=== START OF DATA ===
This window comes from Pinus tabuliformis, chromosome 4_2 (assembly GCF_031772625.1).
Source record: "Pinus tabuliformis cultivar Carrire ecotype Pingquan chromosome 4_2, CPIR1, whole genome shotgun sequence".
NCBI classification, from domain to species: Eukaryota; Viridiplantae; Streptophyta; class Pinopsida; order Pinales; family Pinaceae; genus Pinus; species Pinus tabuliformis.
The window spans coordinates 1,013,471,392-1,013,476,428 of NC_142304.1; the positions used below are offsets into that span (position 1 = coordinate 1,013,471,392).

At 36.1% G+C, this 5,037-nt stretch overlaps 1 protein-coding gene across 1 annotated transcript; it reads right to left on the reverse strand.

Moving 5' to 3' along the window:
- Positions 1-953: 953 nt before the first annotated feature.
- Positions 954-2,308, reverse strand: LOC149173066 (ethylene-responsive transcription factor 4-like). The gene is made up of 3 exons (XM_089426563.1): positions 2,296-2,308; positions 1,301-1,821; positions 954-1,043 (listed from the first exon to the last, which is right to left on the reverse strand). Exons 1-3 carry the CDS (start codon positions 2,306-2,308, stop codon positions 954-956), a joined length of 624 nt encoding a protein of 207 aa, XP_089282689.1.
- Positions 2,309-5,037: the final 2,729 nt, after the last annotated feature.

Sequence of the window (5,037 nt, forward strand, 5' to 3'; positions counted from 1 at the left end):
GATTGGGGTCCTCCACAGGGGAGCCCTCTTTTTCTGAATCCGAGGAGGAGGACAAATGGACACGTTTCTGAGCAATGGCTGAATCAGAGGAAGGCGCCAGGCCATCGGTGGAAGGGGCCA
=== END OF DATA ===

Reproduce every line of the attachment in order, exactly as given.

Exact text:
This window comes from Pinus tabuliformis, chromosome 4_2 (assembly GCF_031772625.1).
Source record: "Pinus tabuliformis cultivar Carrire ecotype Pingquan chromosome 4_2, CPIR1, whole genome shotgun sequence".
NCBI classification, from domain to species: Eukaryota; Viridiplantae; Streptophyta; class Pinopsida; order Pinales; family Pinaceae; genus Pinus; species Pinus tabuliformis.
The window spans coordinates 1,013,471,392-1,013,476,428 of NC_142304.1; the positions used below are offsets into that span (position 1 = coordinate 1,013,471,392).

At 36.1% G+C, this 5,037-nt stretch overlaps 1 protein-coding gene across 1 annotated transcript; it reads right to left on the reverse strand.

Moving 5' to 3' along the window:
- Positions 1-953: 953 nt before the first annotated feature.
- Positions 954-2,308, reverse strand: LOC149173066 (ethylene-responsive transcription factor 4-like). The gene is made up of 3 exons (XM_089426563.1): positions 2,296-2,308; positions 1,301-1,821; positions 954-1,043 (listed from the first exon to the last, which is right to left on the reverse strand). Exons 1-3 carry the CDS (start codon positions 2,306-2,308, stop codon positions 954-956), a joined length of 624 nt encoding a protein of 207 aa, XP_089282689.1.
- Positions 2,309-5,037: the final 2,729 nt, after the last annotated feature.

Sequence of the window (5,037 nt, forward strand, 5' to 3'; positions counted from 1 at the left end):
GATTGGGGTCCTCCACAGGGGAGCCCTCTTTTTCTGAATCCGAGGAGGAGGACAAATGGACACGTTTCTGAGCAATGGCTGAATCAGAGGAAGGCGCCAGGCCATCGGTGGAAGGGGCCA